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Vidant Health recognizes World Autism Day

April 02, 2015 by Amy Holcombe

GREENVILLE- On Thursday, April 2, Vidant Health will shine a light on autism by joining the Light It Up Blue movement, an international effort to commemorate World Autism Day. The light tower at the James and Connie Maynard Children’s Hospital at Vidant Medical Center will turn royal blue to raise awareness about the fastest-growing developmental disorder in the U.S. and the need to improve quality of life for those affected. 

Autism spectrum disorder (ASD) refers to a group of developmental disabilities that affect how a person understands what they see, hear or sense, according to information published by the Autism Society of North Carolina. 

Estimates made by the Centers for Disease Control and Prevention every two years on selected populations of eight year olds indicate that ASD is becoming more prevalent, although it is uncertain how many children in the general population have accurate diagnoses. It is apparent, however, that increasing numbers of children are in need of early, accurate diagnosis and services, according to pediatrician Dr. Michael Reichel, a developmental and behavioral specialist with the Brody School of Medicine at East Carolina University and director of ECU’s Family Autism Center. 

“It is often very misunderstood and scary to the public as children with autism cannot seem to connect and/or process their social environment,” said Dr. Marzena Krawiec, a physician with the ECU Brody School of Medicine, and parent of an autistic child. “My Mikey is one of those boys, and we celebrate him each and every day.” 

With the help and support of his physician, teachers, and his specialized therapists, Mikey learns ways to connect with the outside world and have others connect with him. Dr. Krawiec emphasized that autism is not a disease that requires fear, rather understanding and early intervention. 

Christie Kay knows the feeling, too, when learning your child has autism. Kay recalls the day her son, Cullen, was diagnosed with autism. “Our lives changed that day. Our hopes, plans and dreams for our son changed. Our child did not,” she said. “The diagnosis did not change him one bit. He was still my beautiful, red headed, blue-eyed little boy. I was the one who would change.” Cullen, will be “flipping the switch” on Thursday to change the light tower to royal blue.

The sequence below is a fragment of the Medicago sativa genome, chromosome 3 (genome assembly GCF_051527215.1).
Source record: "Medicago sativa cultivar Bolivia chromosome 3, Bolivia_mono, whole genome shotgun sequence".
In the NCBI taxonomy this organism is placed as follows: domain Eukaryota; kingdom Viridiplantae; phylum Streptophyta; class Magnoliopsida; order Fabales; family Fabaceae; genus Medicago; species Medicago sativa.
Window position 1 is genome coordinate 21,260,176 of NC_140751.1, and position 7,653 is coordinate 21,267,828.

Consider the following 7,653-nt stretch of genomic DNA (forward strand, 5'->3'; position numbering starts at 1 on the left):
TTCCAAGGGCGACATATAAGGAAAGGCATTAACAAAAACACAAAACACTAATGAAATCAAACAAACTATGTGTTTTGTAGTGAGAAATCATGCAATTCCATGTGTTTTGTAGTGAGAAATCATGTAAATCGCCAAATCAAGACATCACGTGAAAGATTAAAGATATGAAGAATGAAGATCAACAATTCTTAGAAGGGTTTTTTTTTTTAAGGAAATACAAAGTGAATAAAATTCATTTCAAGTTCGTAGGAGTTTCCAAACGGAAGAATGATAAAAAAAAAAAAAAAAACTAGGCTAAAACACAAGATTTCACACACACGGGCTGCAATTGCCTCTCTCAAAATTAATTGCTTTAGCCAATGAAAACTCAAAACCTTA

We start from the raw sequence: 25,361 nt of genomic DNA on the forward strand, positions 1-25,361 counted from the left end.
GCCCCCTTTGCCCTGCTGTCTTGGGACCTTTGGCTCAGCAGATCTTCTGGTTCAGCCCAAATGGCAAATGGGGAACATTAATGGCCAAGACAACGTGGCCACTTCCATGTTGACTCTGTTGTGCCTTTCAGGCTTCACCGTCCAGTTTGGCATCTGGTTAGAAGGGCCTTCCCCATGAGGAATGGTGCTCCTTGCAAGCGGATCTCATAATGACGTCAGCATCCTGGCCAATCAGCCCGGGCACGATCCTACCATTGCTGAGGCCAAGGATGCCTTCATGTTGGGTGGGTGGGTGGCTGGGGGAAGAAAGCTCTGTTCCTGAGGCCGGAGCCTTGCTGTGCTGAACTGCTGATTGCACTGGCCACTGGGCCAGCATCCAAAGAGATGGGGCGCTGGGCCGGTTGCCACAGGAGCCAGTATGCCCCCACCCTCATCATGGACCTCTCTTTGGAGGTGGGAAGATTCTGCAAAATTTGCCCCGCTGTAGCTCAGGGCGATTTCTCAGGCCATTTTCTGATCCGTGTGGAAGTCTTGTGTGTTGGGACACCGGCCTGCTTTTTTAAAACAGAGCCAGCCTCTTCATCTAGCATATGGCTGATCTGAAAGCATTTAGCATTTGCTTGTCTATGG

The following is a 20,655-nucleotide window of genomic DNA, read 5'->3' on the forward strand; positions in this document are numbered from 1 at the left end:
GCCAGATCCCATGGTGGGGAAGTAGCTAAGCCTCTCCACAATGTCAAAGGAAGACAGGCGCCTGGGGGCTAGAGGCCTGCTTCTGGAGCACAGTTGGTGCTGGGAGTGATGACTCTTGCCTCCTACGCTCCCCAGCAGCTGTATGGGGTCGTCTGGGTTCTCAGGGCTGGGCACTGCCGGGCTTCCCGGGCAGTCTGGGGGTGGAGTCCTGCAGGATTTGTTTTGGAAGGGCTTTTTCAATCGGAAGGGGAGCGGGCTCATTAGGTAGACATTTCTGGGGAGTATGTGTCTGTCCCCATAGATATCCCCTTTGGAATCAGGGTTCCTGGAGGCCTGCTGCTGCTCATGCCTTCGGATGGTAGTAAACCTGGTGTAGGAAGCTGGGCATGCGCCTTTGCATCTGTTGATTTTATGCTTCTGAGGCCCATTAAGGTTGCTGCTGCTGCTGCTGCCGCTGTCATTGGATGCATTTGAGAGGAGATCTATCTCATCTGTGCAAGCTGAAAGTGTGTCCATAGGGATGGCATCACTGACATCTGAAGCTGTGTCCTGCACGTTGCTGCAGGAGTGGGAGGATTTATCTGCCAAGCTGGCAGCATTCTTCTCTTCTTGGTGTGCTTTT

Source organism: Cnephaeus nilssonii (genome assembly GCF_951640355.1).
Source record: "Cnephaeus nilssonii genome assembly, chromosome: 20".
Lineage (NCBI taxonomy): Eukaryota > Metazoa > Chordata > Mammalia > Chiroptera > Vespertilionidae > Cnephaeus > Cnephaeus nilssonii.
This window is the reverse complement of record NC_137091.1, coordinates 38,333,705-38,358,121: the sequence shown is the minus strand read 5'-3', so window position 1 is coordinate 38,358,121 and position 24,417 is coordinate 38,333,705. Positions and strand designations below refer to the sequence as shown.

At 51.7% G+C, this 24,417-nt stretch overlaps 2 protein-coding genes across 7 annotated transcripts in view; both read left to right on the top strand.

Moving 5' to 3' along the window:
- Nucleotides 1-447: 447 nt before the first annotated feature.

Reichel explained that there is no medical detection or cure for autism. However, beginning a lifelong learning and intervention process within the first several years of life can optimize a person’s chances to lead a full and meaningful life. 

“Early identification and intervention provides the most positive outcomes,” he said. “That means we need to educate the community as well as other medical providers. We also need to train teachers, school administrators, babysitters, parents and other caregivers or child care providers, because they’re often the first to notice the early signs.”

The goal of the ECU Family Autism Center is to recognize the unique strengths in each of the individuals who require complex systems of care and support, and help them develop the particular skills and strategies they’ll need to master life’s challenges. 

The ECU Physicians Family Autism Center is located at 108-B West Fire Tower Road in Winterville. For more information visit www.ecu.edu/cs-dhs/ecuphysicians/locationinfo.cfm?ID=55.
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